Now, these examples were original characters, so it can be said that regardless of their flaws, Warchild and Shaft look the way they do because that's how they're supposed to look. This doesn't example what Liefeld did to beloved characters created by other people, such as Northampton's own Teenage Mutant Ninja Turtles:
Or the villainous Crossbones, who may be a neo-Nazi, a fanatic disciple of the Red Skull, and the man who (briefly) assassinated Captain America, but who is assuredly not twelve feet tall and possessed of dainty white gloves:
As for what he did to these woman, let's just say that the first one, who not only seems to have a broken back and no internal organs, but balloons instead of breasts, turns up repeatedly in the Hawkeye Initiative, which redraws appallingly poor female characters using Hawkeye of the Avengers:
Even when their mammary units flop over their bondage harnesses:
As for Asgardian villain Amora the Enchantress, her legs appear to be approximately six feet long and have feet that would make Christian Louboutin throw himself bodily from the Whitestone Bridge in despair:
We won't even dignity his allegedly humorous panel "Shrink!" with a joke. It speaks for itself:
As does the questionable lens flare that makes it look like Cable is doing something incredibly nasty to Wolverine, who may be a rough, tough, cigar-smoking, beer-swilling, claw-wielding Canadian with a very bad attitude and enough body hair to double as a broadloom carpet, but surely didn’t deserve that:
Then again, Wolverine does have unusual taste in women, unless Jean Grey has just come back from a steampunk convention that required her to be corseted until her waist was smaller than Wolvie's wrist:
And then there's Captain America. Poor, poor Captain America.
Remember what I said about Rob Liefeld's characters looking like Belgian Blue cattle?
Remember the Heroes Reborn story arc from 1996? The one that Marvel basically guillotined halfway through because Liefeld couldn't make his deadlines? The one that Ryan Coons demanded Liefeld apologize for?
Remember what I said about not eating, drinking, having pets in the room, and so forth?
Don't say I didn't warn you….
This ludicrous image, which was originally intended as, I kid you not, the publicity poster/pinup advertising Heroes Reborn, has become almost as much of a legend as Captain America himself. Even for a superhero who's supposed to be big, strong, and muscular, this simply doesn't work; Cap's head is too small, his chest is too big
you don't say, Ellid?, his left arm seems to have been wrenched out of the socket and twisted behind his back, he has a case of scoliosis that would put Richard III to shame, and (poor bubbe) genitals roughly the size of a seven year old's. Even his shield is out of proportion, and just where is the light coming from to produce so many lens flares? And why are there lens flares anyway on a pinup?
Unsurprisingly, "Captain America, the Well-Marbled Meat Bull," has become a byword for terrible comic art, including parodies pointing out both the anatomical difficulties and the practical advantages to having a chest that large.
Best of all, someone with far too much time on her hands decided to see just how this would look on a real, live human being, whom I sincerely hope never, ever sees this diary.
Rob Liefeld is currently working for Image (again). Whether he'll agree to return to DC, or if they'll even want him after he basically flounced off insulting everyone in the room, is still up in the air. He's not even fifty, and presumably has several decades of drawing Belgian Blue/human hybrids festooned with unnecessary pouches, large quantities of weapons, breasts the size of a watermelon that still stay perky and firm despite weighing more than a newborn child, and feet the size of a postage stamp.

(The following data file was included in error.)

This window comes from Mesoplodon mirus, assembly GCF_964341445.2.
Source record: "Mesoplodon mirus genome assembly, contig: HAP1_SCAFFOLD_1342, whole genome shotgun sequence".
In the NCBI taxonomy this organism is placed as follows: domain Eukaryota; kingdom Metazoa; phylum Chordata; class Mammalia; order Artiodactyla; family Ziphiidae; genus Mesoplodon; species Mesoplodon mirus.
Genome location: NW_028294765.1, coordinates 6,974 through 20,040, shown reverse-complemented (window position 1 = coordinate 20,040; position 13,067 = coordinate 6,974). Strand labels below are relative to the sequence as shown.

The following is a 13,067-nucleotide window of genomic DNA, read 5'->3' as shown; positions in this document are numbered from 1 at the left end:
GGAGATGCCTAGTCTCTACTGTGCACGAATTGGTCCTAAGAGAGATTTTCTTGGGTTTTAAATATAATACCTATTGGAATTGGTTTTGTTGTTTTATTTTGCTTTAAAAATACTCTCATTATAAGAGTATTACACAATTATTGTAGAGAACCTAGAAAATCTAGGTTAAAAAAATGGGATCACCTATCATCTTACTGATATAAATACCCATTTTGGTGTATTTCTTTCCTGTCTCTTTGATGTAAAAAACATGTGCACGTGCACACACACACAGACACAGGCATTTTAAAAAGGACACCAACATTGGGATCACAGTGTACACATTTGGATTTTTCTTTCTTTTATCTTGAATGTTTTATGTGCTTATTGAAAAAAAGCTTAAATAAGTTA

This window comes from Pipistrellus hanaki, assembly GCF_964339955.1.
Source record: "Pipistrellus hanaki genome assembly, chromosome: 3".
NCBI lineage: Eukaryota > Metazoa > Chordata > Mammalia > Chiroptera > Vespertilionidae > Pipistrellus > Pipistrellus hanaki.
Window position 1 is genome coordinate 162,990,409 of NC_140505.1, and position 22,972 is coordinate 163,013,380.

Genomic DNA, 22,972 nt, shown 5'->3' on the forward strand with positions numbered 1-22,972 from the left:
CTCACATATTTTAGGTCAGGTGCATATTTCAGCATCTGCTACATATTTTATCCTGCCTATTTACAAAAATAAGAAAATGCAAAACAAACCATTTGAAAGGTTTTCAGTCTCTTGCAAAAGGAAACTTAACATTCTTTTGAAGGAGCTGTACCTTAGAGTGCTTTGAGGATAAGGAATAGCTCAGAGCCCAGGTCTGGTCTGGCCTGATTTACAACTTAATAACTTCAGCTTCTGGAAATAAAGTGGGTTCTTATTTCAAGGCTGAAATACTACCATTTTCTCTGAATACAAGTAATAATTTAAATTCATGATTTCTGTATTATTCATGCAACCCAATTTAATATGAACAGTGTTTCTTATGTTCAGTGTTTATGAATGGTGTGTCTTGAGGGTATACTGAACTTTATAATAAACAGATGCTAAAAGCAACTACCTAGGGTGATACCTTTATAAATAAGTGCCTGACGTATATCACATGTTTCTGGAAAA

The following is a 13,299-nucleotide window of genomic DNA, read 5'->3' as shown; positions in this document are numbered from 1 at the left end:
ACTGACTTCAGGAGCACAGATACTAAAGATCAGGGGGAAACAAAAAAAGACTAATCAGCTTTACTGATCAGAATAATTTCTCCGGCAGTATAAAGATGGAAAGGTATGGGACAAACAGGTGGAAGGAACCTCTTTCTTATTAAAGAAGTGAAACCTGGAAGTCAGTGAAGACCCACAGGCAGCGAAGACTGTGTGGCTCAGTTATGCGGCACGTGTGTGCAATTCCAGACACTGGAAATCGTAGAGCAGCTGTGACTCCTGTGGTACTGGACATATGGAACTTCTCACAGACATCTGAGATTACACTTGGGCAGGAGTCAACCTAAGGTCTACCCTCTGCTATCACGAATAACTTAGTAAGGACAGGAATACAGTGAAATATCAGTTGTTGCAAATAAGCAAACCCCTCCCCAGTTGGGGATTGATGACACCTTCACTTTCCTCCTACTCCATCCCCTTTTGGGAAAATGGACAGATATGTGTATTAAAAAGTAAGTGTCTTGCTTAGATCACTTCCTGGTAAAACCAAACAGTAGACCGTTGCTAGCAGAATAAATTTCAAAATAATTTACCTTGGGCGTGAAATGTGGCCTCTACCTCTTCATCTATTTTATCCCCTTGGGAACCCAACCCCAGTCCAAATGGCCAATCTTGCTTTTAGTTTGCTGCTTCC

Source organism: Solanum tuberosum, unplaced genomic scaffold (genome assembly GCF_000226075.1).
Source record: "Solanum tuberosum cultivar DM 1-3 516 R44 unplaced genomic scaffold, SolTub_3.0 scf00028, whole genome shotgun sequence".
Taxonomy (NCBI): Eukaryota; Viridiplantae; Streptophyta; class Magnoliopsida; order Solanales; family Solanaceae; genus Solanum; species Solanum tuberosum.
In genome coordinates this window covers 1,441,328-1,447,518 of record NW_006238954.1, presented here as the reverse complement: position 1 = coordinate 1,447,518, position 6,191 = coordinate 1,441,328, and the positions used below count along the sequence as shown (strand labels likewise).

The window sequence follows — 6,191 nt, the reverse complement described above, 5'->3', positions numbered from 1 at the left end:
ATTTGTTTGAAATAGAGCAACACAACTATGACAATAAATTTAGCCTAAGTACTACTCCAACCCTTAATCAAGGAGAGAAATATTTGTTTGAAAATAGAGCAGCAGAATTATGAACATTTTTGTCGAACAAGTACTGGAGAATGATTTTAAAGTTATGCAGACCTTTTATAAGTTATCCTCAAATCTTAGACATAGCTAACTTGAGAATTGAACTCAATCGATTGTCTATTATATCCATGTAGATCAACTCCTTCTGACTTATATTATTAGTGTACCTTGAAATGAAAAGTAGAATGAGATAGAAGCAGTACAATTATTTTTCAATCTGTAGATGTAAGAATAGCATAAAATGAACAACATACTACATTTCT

The same cannot be said of Scott Clark. This unfortunate man, whose work on DC's New 52 title Grifter was characterized as "crap" by Liefeld just before he picked up his pencils and exited
pursued by Ryan Coons, died a few months ago. Evidently he'd been ill last year when he attempted to work with Liefeld, which makes Liefeld's action even less mature than it appeared at first glance.
As for whether his work was indeed as bad as Rob Liefeld said, you must decide for yourself.
I know what I think, but that is neither here nor there.
So...do any of you have a copy of Heroes Reborn wrapped in plastic? Ryan Coons bookmarked on your blogroll? An issue or two or Image or Awesome Comics' finest? Maybe a Liefeld autograph? A Belgian Blue bull? Captain America cosplaying as a Belgian Blue? This is the change to cleanse your soul....
Readers & Book Lovers Series Schedule
|DAY||TIME (EST/EDT)||Series Name||Editor(s)|
|SUN||6:00 PM||Young Reader's Pavilion||The Book Bear|
|Sun||2:00 PM||What's on Your E-Reader?||Caedy|
|Sun||9:30 PM||SciFi/Fantasy Book Club||quarkstomper|
|Bi-Monthly Sun||Midnight||Reading Ramblings||don mikulecky|
|2:00 PM||Political Books||Susan from 29|
|Mon||8:00 PM||Monday Murder Mystery||michelewln, Susan from 29|
|Mon||11:00 PM||My Favorite Books/Authors||edrie, MichiganChet|
|TUES||5:00 PM||Indigo Kalliope: Poems from the Left||bigjacbigjacbigjac|
|alternate Tuesdays||8:00 AM||LGBT Literature||Texdude50, Dave in Northridge|
|alternate Tuesdays||8:00 AM||All Things Bookstore||Dave in Northridge|
|Tue||8:00 PM||Contemporary Fiction Views||bookgirl|
|Wed||2:00 PM||e-books||Susan from 29|
|Wed||8:00 PM||Bookflurries Bookchat||cfk|
|THU||8:00 PM||Write On!||SensibleShoes|
|Thu (first each month)||11:00 AM||Monthly Bookpost||AdmiralNaismith|
|alternate Thursdays||11:00 PM||Audiobooks Club||SoCaliana|
|FRI||8:00 AM||Books That Changed My Life||Diana in NoVa|
|Fri||8:00 PM||Books Go Boom!||Brecht; first one each month by ArkDem14|
|Fri||10:00 PM||Slightly Foxed -- but Still Desirable||shortfinals|
|SAT (fourth each month)||11:00 AM||Windy City Bookworm||Chitown Kev|
|Sat||12:00 PM||You Can't Read That! Paul's Book Reviews||pwoodford|
|Sat||9:00 PM||Books So Bad They're Good||Ellid|